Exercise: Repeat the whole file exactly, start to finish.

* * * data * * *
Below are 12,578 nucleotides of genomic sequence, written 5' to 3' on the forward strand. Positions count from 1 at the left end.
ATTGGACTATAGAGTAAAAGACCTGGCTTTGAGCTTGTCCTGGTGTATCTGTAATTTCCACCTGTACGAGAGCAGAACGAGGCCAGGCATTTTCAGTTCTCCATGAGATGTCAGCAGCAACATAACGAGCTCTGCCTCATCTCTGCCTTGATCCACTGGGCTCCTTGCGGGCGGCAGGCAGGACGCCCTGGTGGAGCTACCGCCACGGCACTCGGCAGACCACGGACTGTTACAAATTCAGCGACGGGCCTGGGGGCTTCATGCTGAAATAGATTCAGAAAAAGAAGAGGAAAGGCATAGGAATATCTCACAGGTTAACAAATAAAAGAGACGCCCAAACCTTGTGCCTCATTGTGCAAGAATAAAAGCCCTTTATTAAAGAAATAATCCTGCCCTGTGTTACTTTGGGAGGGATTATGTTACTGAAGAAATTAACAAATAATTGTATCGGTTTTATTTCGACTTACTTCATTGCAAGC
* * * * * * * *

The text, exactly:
Below are 12,578 nucleotides of genomic sequence, written 5' to 3' on the forward strand. Positions count from 1 at the left end.
ATTGGACTATAGAGTAAAAGACCTGGCTTTGAGCTTGTCCTGGTGTATCTGTAATTTCCACCTGTACGAGAGCAGAACGAGGCCAGGCATTTTCAGTTCTCCATGAGATGTCAGCAGCAACATAACGAGCTCTGCCTCATCTCTGCCTTGATCCACTGGGCTCCTTGCGGGCGGCAGGCAGGACGCCCTGGTGGAGCTACCGCCACGGCACTCGGCAGACCACGGACTGTTACAAATTCAGCGACGGGCCTGGGGGCTTCATGCTGAAATAGATTCAGAAAAAGAAGAGGAAAGGCATAGGAATATCTCACAGGTTAACAAATAAAAGAGACGCCCAAACCTTGTGCCTCATTGTGCAAGAATAAAAGCCCTTTATTAAAGAAATAATCCTGCCCTGTGTTACTTTGGGAGGGATTATGTTACTGAAGAAATTAACAAATAATTGTATCGGTTTTATTTCGACTTACTTCATTGCAAGC